"Oh dear," Asrial said as she heard the noise. She pulled Goliath to his feet and ran to the stairway to find her invention shattered into a million pieces and Lord Donal standing absolutely paralyzed in fright. He hadn't moved a muscle since the device came within inches of hitting his face.
"Are you all right?" Goliath asked as he came into the hallway and saw the lord in a terrified state.
Lord Donal stood motionless for a few seconds before he was finally able to respond. "What?"
"Are you hurt?" Goliath asked again.
"Oh, no, no, I'm not hurt. I'm just a bit shaken, but I'm fine now. See, no injuries for me. I'm not injured," Lord Donal babbled.
Asrial fussed over the human, looking him over for any signs of damage. "I'm terribly sorry for almost hurting you. It shall never happen again," she said apologetically.
"It's quite all right," he said, flinching away from her gentle touches. "Accidents will happen. After all, this was an accident, right? Yes, it was just an accident. No harm done. Well, if you excuse me." Lord Donal began to back away slowly before he transformed his normal walk into a slight run. Goliath and Asrial merely looked at each other in bewilderment before they began to pick up the pieces of the broken invention.
Castle Wyvern Courtyard
Lady Ingrid went to the courtyard and looked at the moon up above. The only reason she had left her room was so that she could look for Donal and bring him back to his senses. Not being able to find him, she had decided to go outside and enjoy the scenery from there. For a moment, walking amongst the fragrant ornamental herb beds, she forgot all about gargoyles, husbands, and kings and decided to become lost in nature's splendor. For the first time since this trip began, she was happy. She plucked a sprig of lavender and began to sing a childhood song to herself as she basked in the glow of the moonlight.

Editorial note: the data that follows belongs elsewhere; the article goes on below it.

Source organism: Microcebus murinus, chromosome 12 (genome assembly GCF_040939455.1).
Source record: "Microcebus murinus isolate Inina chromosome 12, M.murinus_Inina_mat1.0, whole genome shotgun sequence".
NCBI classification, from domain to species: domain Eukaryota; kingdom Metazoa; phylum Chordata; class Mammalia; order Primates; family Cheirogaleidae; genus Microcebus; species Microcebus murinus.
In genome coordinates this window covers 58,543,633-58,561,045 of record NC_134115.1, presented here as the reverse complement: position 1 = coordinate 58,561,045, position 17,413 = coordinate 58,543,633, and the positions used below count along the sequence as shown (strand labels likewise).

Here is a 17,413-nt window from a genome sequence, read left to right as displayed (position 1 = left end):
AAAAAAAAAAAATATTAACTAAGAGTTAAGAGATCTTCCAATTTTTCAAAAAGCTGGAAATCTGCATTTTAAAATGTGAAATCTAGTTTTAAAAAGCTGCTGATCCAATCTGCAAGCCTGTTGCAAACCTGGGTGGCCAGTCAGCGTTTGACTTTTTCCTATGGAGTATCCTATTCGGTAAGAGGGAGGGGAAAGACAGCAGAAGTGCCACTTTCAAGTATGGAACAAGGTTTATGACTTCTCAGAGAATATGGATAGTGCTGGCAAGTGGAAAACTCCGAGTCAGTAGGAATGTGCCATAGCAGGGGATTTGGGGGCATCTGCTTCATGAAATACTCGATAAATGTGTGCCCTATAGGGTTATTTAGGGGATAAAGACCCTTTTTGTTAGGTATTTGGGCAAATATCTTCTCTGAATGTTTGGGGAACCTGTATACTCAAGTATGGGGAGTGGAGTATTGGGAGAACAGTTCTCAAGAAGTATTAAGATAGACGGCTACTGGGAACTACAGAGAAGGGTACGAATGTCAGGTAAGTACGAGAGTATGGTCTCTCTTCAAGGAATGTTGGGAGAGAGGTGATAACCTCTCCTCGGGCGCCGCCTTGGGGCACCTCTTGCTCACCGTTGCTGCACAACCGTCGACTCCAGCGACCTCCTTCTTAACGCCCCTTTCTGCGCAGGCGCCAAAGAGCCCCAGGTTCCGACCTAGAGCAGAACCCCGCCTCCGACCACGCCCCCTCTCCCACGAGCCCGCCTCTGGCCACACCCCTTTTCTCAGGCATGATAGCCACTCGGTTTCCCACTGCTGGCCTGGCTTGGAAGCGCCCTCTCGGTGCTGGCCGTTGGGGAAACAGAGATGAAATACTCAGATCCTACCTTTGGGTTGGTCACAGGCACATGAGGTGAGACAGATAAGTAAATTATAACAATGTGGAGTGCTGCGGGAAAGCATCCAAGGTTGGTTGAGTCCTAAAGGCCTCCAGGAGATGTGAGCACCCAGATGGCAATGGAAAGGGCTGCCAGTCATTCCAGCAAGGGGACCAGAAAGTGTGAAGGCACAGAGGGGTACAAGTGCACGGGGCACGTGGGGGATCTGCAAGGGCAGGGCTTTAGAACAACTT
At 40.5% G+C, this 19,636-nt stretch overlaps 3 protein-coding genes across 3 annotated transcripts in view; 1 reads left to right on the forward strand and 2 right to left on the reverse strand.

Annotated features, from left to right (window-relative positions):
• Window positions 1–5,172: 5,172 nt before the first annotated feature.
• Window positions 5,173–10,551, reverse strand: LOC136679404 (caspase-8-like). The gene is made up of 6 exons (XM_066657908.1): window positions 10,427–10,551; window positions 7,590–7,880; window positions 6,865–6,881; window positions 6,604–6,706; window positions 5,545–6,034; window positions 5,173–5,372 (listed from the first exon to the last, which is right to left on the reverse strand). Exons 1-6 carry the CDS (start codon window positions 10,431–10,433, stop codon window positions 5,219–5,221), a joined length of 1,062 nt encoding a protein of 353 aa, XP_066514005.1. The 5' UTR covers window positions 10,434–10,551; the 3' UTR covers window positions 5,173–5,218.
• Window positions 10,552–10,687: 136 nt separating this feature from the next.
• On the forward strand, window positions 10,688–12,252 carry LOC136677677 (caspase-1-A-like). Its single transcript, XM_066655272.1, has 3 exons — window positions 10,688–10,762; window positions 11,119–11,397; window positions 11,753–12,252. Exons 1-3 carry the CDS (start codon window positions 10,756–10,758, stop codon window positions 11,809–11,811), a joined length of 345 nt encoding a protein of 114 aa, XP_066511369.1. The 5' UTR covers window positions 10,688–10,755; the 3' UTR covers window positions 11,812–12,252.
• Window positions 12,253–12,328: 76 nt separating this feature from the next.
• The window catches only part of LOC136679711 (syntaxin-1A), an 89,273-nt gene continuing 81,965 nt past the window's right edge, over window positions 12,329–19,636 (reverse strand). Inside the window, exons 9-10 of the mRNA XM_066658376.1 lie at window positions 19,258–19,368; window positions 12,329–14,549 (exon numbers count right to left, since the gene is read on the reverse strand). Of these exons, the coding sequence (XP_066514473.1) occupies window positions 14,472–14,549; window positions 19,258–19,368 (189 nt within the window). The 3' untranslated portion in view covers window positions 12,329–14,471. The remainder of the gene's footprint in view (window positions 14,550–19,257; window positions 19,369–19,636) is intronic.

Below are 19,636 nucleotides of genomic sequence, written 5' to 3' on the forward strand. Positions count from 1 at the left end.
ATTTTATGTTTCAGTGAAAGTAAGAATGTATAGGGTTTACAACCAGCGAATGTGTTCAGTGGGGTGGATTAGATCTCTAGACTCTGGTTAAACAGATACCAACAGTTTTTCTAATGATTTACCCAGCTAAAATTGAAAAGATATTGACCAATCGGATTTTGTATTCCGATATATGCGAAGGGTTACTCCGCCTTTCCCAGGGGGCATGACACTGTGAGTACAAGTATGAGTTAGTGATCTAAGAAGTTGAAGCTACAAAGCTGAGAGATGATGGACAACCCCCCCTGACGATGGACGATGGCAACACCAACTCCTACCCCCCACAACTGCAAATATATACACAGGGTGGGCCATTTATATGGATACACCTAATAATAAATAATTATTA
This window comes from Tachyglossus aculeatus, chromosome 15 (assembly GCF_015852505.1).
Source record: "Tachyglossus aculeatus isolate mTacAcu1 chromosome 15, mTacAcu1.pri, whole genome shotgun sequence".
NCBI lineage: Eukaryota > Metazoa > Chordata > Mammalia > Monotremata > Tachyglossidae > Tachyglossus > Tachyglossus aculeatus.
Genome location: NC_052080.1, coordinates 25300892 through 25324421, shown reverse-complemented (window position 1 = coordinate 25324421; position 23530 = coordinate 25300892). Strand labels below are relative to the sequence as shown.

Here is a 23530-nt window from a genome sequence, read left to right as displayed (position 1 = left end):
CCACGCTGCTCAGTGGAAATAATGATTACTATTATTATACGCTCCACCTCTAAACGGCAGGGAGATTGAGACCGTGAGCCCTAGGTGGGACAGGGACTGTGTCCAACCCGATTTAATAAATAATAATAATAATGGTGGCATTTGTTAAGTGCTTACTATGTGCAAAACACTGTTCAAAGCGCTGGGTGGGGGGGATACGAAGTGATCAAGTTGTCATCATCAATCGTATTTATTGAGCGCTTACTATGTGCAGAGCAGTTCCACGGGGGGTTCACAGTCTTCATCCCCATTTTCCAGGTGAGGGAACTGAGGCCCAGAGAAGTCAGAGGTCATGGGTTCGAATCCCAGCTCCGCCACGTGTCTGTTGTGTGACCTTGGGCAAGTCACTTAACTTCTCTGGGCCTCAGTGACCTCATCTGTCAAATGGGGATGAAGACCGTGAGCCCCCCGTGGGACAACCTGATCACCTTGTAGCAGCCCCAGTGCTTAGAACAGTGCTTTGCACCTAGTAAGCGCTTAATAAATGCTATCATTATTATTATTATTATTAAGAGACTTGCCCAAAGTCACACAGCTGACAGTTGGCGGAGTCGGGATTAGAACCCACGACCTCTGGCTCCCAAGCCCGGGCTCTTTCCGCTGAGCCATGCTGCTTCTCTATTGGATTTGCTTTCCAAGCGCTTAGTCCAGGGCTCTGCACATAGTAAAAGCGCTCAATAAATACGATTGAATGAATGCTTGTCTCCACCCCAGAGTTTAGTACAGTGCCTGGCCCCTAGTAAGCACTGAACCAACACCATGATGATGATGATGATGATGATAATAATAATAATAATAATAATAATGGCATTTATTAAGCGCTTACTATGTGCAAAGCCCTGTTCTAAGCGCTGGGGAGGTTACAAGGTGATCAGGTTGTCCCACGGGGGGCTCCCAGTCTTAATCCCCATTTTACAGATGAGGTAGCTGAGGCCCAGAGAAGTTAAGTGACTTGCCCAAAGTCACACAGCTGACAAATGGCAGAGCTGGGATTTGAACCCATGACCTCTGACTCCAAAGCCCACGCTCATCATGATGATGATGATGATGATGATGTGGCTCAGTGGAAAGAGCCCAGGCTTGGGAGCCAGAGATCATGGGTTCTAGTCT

Argus was in the garden burying a new bone that he had found. Even though he was a gargoyle beast, he still loved to engage in activities regular dogs did. As he was busy packing in the fresh dirt he had dug up only a moment ago, he heard a sound from the other side of the courtyard. It was both melodic and slightly discordant, perking up his ears. It was not unlike his own mournful howls, lonesome serenades at the moon, only with a distinctly feminine flavor. A female gargoyle beast? Here?
He trotted to the other side of the courtyard and discovered a pale woman with long golden hair producing that strange sound. She trilled up the scales, going higher in pitch and Argus's trot became a run. Ingrid didn't notice the beast running towards her until it was too late. Argus leapt towards her and pinned her to the ground affectionately. Ingrid screamed as the gargoyle beast was happily licking her face.
Diomedes and Demona were atop the castle parapets on night watch when they heard the screams. Without any delay, they jumped from their posts and glided down to investigate. Seeing that Argus was pinning down a woman, they took action. Diomedes pried the beast from Lady Ingrid while Demona helped to get the Lady of Glencarrick back to her feet.
"Are you all right?" Demona asked.
Lady Ingrid nodded until she looked down. "AHHH!" she screamed. "My dress!" Her clothes were covered with both animal saliva and dirt. Feeling helpless, Lady Ingrid ran inside the castle, screaming and crying.